The Craghoppers boot was the most competitively priced and second-lightest in the test, despite the leather construction. The Kiwi Trek isn’t really suitable for full winter conditions, but the light weight and good waterproofing made them a good choice for spring, summer and autumn, though they did feel warm on days when the temperature rose. They’re suitable for an occasional foray onto the mountains on winter days when the terrain isn’t frozen. They’re not stiff enough for fitting crampons.

Craghoppers is a member of the Ethical Trade Initiative. Its footwear is guaranteed for two years and the company is a member of the Higg Index to practically measure its production facilities in the supply chain to assess their environmental sustainability. For more than 10 years it has imported goods from Liverpool rather than southern ports, reducing its road miles by 400,000 miles per year.

Best uses: fellwalking in spring, summer and autumn, with an occasional outing in winter on non-frozen terrain. Year-round country walking.
Performance 27/40
Comfort 25/30
Quality 7/10
Value for money 8/10
Sustainability 6/10
Total score: 73/100

Danner Mountain Pass. Photo: Bob Smith/grough

Danner Mountain Pass. Photo: Bob Smith/grough

Danner Mountain Pass
Price: £370
Colour: black
Weight: 1,390g/pair
Construction: full-grain leather with 200g Thinsulate insulation
Waterproofing: Gore-Tex
Country of manufacture: USA
Sole stiffness: 5
Women’s version: yes
Sizes: women’s 3½-8; men’s 6-12
Crampon compatible: no

The Mountain Pass boots are available in either insulated or uninsulated versions.

The pair we tested were the model that has a layer of Thinsulate insulation built into the construction. The uppers are full-grain leather with a stippled patterning. The Mountain Pass boots also had a Gore-Tex waterproof membrane.

This, combined with an outsole designed to give better grip on wet ice and frozen terrain, marks the boots out as an ideal choice for when the temperature drops. However, they’re not suitable for fitting crampons – the sole is too flexible.

But in wet snow, sludge and general cool wet and boggy conditions, the Danner boots come into their own.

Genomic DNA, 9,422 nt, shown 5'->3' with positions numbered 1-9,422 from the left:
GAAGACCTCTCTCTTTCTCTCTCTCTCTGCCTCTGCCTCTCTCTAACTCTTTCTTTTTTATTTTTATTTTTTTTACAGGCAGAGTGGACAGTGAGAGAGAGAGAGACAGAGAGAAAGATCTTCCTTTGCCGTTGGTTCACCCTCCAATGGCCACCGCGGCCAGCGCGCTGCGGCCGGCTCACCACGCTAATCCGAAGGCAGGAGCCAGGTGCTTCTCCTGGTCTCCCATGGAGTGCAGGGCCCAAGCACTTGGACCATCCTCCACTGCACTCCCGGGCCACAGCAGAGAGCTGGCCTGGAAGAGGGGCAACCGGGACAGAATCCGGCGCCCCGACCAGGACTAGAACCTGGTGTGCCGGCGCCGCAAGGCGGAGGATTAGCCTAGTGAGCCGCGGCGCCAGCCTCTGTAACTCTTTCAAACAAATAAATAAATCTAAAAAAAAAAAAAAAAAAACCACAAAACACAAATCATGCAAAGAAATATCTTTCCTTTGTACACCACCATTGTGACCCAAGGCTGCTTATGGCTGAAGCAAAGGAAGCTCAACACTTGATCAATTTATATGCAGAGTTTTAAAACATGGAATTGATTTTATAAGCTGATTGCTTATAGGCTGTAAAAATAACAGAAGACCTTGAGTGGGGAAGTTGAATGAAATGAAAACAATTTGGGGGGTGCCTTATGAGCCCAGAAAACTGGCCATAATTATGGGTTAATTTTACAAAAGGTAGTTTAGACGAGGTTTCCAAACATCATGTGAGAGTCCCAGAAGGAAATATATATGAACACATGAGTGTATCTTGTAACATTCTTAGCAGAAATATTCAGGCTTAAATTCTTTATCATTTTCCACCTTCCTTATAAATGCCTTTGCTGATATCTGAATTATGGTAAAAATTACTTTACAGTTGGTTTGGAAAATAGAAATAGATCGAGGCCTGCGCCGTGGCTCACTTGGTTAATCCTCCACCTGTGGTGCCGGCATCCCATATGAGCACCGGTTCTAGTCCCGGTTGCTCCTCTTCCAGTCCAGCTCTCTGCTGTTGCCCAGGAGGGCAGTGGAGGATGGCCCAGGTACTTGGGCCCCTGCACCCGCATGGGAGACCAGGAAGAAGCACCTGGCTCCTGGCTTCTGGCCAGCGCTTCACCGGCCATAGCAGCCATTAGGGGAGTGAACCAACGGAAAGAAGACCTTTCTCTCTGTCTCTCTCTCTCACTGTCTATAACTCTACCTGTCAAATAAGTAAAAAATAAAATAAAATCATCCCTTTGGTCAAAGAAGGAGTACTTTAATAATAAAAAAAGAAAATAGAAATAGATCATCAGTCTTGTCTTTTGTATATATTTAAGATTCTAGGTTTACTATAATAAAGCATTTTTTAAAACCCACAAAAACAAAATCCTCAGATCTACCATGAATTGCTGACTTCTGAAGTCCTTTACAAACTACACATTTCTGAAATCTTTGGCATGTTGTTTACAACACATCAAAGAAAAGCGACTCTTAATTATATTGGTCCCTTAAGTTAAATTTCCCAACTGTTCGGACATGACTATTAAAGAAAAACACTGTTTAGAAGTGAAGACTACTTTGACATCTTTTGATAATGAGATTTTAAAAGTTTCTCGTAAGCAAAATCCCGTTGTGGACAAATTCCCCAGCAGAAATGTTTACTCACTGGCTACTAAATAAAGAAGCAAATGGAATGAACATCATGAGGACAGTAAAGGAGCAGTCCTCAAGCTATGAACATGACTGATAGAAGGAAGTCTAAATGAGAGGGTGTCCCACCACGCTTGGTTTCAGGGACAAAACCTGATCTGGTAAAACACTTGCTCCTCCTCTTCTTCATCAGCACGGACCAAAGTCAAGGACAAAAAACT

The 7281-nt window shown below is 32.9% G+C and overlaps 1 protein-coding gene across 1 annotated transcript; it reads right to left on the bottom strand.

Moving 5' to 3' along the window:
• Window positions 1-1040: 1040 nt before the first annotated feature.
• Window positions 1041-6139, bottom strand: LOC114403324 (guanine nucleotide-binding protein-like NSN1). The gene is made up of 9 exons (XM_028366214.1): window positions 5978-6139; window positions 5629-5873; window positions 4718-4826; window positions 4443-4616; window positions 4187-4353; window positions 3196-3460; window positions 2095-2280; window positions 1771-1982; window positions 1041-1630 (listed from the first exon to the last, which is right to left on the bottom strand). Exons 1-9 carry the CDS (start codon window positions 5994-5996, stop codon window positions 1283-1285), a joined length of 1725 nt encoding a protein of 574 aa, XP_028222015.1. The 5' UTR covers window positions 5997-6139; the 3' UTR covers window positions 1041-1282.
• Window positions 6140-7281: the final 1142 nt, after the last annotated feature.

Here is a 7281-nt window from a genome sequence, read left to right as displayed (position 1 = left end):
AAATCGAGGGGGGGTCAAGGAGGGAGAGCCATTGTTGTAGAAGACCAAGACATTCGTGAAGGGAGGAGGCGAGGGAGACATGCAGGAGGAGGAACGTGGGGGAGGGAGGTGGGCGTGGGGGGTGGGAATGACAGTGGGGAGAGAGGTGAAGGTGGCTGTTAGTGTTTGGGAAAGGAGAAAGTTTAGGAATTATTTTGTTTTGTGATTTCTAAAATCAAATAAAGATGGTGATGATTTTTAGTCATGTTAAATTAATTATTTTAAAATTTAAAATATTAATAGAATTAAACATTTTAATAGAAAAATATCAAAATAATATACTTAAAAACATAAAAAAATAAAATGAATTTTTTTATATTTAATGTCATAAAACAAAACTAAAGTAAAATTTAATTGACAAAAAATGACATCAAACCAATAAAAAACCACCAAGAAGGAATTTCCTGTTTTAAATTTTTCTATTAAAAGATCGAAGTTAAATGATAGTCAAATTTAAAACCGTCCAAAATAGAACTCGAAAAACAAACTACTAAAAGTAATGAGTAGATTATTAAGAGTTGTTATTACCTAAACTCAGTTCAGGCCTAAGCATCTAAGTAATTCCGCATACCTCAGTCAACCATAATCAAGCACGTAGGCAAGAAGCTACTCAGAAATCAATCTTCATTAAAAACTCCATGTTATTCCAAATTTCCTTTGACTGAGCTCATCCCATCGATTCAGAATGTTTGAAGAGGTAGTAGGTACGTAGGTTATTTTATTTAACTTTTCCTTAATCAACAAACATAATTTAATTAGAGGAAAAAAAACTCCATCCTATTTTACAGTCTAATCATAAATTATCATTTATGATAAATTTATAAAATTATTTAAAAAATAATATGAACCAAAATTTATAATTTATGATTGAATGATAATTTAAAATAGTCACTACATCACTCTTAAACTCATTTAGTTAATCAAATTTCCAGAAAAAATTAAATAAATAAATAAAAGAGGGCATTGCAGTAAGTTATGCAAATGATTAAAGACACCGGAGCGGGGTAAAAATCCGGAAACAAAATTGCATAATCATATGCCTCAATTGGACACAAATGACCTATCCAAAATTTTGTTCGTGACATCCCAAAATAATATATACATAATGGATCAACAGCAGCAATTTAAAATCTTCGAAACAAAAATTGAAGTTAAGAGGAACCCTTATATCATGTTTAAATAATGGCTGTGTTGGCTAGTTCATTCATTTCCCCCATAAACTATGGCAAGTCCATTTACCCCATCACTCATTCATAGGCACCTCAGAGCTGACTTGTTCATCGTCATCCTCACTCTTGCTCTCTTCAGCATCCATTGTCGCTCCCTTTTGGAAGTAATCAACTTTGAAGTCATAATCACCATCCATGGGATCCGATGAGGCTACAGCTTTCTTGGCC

The uppers have a stiffened heel cup and the toe box is also hardened, giving good protection on rocky ground. Lacing is via five pairs of metal loops plus two upper pairs of metal hooks. The tongue is padded leather, as is the ankle cuff and there’s also an asymmetric leather overlapping flap on the tongue, stitched on the inner side of the foot and unattached on the outer side. When the laces are tightened, this sits over the tongue, giving extra protection.

The laces are quite short, and there’s a tendency to overtighten them at the ankle section which can induce discomfort at the tongue and cuff press into the ankle. I found careful lacing was the key to avoiding this. With the right tension, the boots were comfortable in this area.

The sole unit is unusual as it’s a ‘stitchdown’ construction, with the sole projecting about 5mm proud of the uppers all round. This gives a wider footprint for the boot, but didn’t cause any tip problems.

The outsole is a Vibram Arctic Grip model, with a lug pattern designed to give good grip on wet snow and ice. The outsole has a slight convex profile when viewed from the toe end of the boot, meaning the centre of the sole in the forefoot area strikes the ground more than the outer areas, which probably accounted for the pronounced clomping sound of the boots when negotiating rocky ground and hard trails.

The midsole is fairly soft but is quite thin at the forefoot area, providing only moderate underfoot cushioning. The Ortholite footbed has good cushioning at the heel.

The forefoot is quite wide and has medium-to-low volume. Overall, the Danner boots provided good comfort, subject to getting the ankle lacing right, and kept my feet warm and dry throughout.